A Middle Pleistocene Homo from Nesher Ramla, Israel

Israel Hershkovitz*, Hila May*, Rachel Sarig, Ariel Pokhojaev, Dominique Grimaud-Hervé, Emiliano Bruner, Cinzia Fornai, Rolf Quam, Juan Luis Arsuaga, Viktoria A. Krenn, Maria Martinón-Torres, José María Bermúdez De Castro, Laura Martín-Francés, Viviane Slon, Vball Lou Albessard-, Amélie Vialet, Tim Schüler, Giorgio Manzi, Antonio Profico, Fabio Di VincenzoGerhard W. Weber, Yossi Zaidner

*Corresponding author for this work

Research output: Contribution to journalArticlepeer-review

33 Scopus citations


It has long been believed that Neanderthals originated and flourished on the European continent. However, recent morphological and genetic studies have suggested that they may have received a genetic contribution from a yet unknown non-European group. Here we report on the recent discovery of archaic Homo fossils from the site of Nesher Ramla, Israel, which we dated to 140,000 to 120,000 years ago. Comprehensive qualitative and quantitative analyses of the parietal bones, mandible, and lower second molar revealed that this Homo group presents a distinctive combination of Neanderthal and archaic features. We suggest that these specimens represent the late survivors of a Levantine Middle Pleistocene paleodeme that was most likely involved in the evolution of the Middle Pleistocene Homo in Europe and East Asia.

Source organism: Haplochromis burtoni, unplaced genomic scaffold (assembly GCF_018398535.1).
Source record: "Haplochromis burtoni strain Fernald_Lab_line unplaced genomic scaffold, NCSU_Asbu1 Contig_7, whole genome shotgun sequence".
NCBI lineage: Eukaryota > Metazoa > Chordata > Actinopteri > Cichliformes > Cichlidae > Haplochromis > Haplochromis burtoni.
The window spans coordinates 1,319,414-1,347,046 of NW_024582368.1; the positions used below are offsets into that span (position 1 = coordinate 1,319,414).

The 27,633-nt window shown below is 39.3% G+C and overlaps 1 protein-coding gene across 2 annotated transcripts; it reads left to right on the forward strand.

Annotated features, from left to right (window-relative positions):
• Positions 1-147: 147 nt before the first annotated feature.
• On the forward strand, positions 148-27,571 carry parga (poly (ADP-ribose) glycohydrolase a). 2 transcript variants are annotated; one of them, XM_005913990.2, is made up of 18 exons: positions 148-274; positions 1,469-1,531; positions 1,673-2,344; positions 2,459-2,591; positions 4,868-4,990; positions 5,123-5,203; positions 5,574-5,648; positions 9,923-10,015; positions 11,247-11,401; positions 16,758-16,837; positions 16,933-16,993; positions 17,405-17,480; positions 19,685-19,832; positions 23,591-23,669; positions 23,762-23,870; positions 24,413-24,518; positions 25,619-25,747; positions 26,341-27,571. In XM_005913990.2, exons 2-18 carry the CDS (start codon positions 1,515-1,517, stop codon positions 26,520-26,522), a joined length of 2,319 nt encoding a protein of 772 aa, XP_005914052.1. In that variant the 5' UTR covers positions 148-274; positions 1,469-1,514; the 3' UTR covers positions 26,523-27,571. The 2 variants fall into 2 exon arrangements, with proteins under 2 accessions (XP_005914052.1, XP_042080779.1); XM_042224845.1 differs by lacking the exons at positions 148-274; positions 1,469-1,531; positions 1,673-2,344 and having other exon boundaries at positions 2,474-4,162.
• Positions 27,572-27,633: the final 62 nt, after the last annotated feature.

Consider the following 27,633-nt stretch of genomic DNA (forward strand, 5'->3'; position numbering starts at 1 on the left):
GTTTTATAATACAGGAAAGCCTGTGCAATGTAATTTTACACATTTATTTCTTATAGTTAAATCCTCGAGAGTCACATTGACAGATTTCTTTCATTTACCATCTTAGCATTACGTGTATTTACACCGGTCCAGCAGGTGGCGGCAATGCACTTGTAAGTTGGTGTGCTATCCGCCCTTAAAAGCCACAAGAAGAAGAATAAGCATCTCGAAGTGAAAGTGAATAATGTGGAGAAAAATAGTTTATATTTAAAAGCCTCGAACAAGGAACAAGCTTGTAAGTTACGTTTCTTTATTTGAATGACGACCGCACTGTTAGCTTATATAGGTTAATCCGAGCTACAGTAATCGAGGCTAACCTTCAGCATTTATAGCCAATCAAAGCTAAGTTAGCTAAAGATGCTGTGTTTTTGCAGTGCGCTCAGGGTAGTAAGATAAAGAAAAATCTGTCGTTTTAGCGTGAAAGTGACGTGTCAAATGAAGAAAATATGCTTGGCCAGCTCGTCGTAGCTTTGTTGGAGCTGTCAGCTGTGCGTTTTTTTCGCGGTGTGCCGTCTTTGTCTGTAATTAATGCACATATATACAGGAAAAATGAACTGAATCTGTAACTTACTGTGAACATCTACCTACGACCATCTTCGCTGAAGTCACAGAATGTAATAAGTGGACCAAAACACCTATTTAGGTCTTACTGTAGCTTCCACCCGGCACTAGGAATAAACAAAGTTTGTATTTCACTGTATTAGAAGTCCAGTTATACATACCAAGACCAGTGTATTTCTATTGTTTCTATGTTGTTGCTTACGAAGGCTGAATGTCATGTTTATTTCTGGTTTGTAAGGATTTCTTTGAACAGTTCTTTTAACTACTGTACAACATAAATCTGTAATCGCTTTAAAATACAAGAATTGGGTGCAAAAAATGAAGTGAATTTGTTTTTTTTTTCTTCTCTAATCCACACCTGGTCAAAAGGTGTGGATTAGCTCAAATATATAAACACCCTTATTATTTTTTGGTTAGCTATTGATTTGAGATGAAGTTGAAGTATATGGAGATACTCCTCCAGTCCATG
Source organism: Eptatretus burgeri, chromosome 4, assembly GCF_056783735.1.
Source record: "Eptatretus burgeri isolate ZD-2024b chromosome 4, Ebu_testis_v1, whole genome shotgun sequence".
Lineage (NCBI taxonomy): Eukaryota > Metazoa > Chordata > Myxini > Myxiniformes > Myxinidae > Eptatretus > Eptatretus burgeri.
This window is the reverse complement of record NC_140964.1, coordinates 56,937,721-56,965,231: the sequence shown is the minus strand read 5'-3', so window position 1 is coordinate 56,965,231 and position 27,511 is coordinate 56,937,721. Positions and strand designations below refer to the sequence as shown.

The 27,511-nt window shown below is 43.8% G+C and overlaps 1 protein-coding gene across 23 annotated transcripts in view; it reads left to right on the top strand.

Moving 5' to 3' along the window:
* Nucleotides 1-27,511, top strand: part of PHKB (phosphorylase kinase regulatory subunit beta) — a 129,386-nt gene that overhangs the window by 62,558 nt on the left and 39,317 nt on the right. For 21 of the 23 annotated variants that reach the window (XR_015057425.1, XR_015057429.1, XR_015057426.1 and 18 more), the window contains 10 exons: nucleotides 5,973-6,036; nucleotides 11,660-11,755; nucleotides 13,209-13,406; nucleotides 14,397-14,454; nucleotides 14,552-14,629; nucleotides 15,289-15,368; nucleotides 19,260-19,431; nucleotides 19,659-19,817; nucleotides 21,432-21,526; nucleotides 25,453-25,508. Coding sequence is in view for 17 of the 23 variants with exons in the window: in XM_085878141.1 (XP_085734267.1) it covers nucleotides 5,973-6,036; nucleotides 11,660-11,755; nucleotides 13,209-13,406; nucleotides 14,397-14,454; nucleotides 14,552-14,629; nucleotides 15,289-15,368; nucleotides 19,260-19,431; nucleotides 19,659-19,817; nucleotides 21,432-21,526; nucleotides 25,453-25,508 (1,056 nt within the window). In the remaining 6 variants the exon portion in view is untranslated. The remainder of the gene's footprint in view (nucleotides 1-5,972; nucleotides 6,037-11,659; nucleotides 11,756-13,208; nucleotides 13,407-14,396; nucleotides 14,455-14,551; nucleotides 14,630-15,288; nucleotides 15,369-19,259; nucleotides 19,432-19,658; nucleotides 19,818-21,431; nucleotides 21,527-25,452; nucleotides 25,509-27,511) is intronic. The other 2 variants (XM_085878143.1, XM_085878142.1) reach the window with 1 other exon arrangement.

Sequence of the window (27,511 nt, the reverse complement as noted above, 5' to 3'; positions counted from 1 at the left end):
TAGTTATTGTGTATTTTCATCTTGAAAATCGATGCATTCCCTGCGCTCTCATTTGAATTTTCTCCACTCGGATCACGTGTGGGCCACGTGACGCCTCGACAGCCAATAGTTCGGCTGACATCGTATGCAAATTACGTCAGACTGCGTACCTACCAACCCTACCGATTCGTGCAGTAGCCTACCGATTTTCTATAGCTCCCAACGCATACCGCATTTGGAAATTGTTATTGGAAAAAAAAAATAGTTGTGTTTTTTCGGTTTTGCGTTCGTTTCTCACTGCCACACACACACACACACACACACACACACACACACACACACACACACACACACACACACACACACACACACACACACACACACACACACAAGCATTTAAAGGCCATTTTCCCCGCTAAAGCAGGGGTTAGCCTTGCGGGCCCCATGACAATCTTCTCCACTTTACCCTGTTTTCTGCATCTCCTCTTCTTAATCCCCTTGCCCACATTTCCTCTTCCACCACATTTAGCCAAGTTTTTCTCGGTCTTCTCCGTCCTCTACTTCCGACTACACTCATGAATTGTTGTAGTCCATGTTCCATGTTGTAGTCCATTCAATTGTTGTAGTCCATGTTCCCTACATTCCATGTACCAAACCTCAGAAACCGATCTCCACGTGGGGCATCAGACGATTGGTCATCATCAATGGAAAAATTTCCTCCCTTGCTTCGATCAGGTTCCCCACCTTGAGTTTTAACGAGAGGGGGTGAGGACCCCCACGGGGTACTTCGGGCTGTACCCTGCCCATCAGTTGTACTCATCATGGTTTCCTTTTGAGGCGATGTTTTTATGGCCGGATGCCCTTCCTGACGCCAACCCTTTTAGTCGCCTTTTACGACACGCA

Original languageAmerican English
Pages (from-to)1424-1428
Number of pages5
Issue number6549
StatePublished - 25 Jun 2021

Bibliographical note

Funding Information:
This work was funded by grants from the Dan David Foundation; the Shmunis Family Anthropology Institute; the Leakey Foundation; the Care Archaeological Foundation; the LabEx Sciences Archéologiques de Bordeaux (LaScArBx ANR-10-LABX-52); the Dirección General de Investigación of the Ministerio de Ciencia, Innovación y Universidades, grant nos. PGC2018-093925-B-C31 and C33 (MCI/AEI/FEDER, UE); and the Israel Science Foundation (1936/18, 1773/15). C.F. and V.A.K. were financially supported by the Swiss National Science Foundation (grant nos. 31003A_156299/1 and 31003A_176319). V.S. acknowledges funding from the Alon Fellowship.

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